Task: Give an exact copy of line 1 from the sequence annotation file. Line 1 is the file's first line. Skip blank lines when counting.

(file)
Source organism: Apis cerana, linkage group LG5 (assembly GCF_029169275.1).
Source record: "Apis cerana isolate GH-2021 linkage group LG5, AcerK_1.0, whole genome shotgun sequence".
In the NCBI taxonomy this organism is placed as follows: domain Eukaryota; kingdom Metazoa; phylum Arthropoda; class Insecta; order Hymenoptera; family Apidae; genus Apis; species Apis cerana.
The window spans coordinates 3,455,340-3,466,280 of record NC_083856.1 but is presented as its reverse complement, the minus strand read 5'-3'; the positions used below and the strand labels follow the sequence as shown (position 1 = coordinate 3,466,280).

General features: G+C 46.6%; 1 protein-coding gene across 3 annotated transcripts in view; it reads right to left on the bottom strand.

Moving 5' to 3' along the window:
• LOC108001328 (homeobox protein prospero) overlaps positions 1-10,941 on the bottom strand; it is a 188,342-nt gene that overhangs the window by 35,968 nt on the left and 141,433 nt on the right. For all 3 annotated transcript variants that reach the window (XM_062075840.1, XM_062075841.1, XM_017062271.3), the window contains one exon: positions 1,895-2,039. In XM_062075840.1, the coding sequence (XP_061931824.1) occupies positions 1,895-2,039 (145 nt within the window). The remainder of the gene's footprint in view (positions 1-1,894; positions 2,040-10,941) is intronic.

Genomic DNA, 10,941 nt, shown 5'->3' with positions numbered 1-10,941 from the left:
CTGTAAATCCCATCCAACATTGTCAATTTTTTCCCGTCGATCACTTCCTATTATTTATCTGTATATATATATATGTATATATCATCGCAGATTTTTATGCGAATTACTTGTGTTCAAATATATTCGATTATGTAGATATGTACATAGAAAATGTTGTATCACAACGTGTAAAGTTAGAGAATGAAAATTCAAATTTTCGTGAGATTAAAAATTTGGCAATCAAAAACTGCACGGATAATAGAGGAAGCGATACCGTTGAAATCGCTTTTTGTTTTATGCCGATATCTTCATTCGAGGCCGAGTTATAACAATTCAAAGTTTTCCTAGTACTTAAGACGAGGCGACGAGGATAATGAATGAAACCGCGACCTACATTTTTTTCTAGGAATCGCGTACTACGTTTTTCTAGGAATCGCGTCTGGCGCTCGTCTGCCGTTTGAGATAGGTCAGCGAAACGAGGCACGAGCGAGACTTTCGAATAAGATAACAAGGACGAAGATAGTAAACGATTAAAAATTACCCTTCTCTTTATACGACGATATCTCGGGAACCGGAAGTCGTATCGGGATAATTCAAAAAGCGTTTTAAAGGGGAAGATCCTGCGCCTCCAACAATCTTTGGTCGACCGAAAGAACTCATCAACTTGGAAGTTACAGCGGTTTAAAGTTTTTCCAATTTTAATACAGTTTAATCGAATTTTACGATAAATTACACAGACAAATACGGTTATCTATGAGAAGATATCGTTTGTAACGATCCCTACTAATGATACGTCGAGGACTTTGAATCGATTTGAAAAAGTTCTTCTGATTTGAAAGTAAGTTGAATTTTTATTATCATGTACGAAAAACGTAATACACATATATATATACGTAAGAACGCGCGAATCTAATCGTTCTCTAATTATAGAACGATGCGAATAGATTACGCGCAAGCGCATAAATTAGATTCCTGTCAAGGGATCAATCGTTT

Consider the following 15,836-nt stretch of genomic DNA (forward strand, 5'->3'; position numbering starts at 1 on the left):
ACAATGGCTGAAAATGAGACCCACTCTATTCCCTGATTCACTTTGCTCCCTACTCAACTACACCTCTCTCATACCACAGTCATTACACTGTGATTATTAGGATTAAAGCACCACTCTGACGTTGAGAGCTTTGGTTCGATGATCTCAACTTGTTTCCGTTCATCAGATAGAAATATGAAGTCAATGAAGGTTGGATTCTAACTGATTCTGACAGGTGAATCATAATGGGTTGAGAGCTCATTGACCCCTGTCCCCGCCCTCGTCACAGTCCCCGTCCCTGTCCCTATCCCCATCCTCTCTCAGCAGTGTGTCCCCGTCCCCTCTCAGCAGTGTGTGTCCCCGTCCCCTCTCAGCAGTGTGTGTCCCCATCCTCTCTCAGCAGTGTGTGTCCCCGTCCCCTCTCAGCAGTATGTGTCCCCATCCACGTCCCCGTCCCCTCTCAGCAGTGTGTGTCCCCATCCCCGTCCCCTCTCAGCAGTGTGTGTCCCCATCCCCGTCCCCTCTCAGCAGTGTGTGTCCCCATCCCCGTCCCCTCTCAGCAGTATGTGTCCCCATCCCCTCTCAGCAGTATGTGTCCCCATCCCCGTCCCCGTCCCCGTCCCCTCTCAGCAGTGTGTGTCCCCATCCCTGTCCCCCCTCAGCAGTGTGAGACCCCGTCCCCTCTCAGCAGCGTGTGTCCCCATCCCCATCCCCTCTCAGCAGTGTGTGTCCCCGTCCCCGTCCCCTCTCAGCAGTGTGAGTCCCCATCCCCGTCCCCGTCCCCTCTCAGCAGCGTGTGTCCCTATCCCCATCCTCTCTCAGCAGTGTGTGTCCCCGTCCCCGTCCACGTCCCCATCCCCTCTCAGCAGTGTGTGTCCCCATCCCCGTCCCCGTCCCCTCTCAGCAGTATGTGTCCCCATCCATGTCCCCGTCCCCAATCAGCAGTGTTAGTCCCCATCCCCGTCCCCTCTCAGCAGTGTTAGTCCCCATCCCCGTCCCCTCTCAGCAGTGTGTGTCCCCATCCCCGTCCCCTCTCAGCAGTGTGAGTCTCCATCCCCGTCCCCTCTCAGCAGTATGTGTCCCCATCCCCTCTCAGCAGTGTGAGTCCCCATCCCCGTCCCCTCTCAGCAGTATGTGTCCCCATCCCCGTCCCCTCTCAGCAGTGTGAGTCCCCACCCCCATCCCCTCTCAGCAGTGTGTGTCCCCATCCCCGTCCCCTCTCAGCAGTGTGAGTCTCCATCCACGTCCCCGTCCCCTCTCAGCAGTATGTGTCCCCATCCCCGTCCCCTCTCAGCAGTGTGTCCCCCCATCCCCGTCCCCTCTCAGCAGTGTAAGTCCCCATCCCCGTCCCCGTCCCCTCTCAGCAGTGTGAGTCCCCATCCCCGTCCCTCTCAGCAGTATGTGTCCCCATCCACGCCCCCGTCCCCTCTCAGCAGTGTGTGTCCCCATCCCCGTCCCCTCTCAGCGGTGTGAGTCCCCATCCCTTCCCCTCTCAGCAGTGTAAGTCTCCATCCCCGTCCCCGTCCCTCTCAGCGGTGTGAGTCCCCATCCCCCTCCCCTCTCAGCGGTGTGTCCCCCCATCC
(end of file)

Source organism: Apis cerana, linkage group LG5 (assembly GCF_029169275.1).